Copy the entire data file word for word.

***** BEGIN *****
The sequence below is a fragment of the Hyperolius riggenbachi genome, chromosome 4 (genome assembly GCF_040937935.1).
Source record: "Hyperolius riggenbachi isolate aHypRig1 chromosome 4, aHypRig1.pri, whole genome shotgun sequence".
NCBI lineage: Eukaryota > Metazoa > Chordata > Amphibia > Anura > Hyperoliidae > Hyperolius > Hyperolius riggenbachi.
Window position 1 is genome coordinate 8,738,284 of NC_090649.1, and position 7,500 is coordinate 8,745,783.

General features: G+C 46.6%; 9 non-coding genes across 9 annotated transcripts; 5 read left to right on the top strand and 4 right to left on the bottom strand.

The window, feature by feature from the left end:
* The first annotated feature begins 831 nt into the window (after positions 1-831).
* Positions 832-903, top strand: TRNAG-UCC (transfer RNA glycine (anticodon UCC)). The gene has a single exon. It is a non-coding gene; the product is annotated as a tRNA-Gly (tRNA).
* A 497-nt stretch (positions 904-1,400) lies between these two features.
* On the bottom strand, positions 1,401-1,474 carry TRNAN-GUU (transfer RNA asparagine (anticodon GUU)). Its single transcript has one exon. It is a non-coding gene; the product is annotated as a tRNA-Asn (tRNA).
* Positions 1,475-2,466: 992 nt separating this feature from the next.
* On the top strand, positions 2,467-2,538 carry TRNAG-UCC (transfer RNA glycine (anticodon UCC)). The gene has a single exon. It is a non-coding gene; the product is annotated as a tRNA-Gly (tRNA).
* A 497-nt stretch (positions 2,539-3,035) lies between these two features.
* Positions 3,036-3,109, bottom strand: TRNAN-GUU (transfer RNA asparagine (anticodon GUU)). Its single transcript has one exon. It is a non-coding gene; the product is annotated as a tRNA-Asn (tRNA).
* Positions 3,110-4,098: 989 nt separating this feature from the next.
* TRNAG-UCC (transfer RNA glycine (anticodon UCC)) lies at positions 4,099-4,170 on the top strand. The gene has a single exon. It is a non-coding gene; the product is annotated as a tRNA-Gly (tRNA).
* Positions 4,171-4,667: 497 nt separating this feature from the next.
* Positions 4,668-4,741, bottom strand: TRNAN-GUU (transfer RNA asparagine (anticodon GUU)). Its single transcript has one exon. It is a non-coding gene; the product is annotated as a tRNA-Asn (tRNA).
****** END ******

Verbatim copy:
The sequence below is a fragment of the Hyperolius riggenbachi genome, chromosome 4 (genome assembly GCF_040937935.1).
Source record: "Hyperolius riggenbachi isolate aHypRig1 chromosome 4, aHypRig1.pri, whole genome shotgun sequence".
NCBI lineage: Eukaryota > Metazoa > Chordata > Amphibia > Anura > Hyperoliidae > Hyperolius > Hyperolius riggenbachi.
Window position 1 is genome coordinate 8,738,284 of NC_090649.1, and position 7,500 is coordinate 8,745,783.

General features: G+C 46.6%; 9 non-coding genes across 9 annotated transcripts; 5 read left to right on the top strand and 4 right to left on the bottom strand.

The window, feature by feature from the left end:
* The first annotated feature begins 831 nt into the window (after positions 1-831).
* Positions 832-903, top strand: TRNAG-UCC (transfer RNA glycine (anticodon UCC)). The gene has a single exon. It is a non-coding gene; the product is annotated as a tRNA-Gly (tRNA).
* A 497-nt stretch (positions 904-1,400) lies between these two features.
* On the bottom strand, positions 1,401-1,474 carry TRNAN-GUU (transfer RNA asparagine (anticodon GUU)). Its single transcript has one exon. It is a non-coding gene; the product is annotated as a tRNA-Asn (tRNA).
* Positions 1,475-2,466: 992 nt separating this feature from the next.
* On the top strand, positions 2,467-2,538 carry TRNAG-UCC (transfer RNA glycine (anticodon UCC)). The gene has a single exon. It is a non-coding gene; the product is annotated as a tRNA-Gly (tRNA).
* A 497-nt stretch (positions 2,539-3,035) lies between these two features.
* Positions 3,036-3,109, bottom strand: TRNAN-GUU (transfer RNA asparagine (anticodon GUU)). Its single transcript has one exon. It is a non-coding gene; the product is annotated as a tRNA-Asn (tRNA).
* Positions 3,110-4,098: 989 nt separating this feature from the next.
* TRNAG-UCC (transfer RNA glycine (anticodon UCC)) lies at positions 4,099-4,170 on the top strand. The gene has a single exon. It is a non-coding gene; the product is annotated as a tRNA-Gly (tRNA).
* Positions 4,171-4,667: 497 nt separating this feature from the next.
* Positions 4,668-4,741, bottom strand: TRNAN-GUU (transfer RNA asparagine (anticodon GUU)). Its single transcript has one exon. It is a non-coding gene; the product is annotated as a tRNA-Asn (tRNA).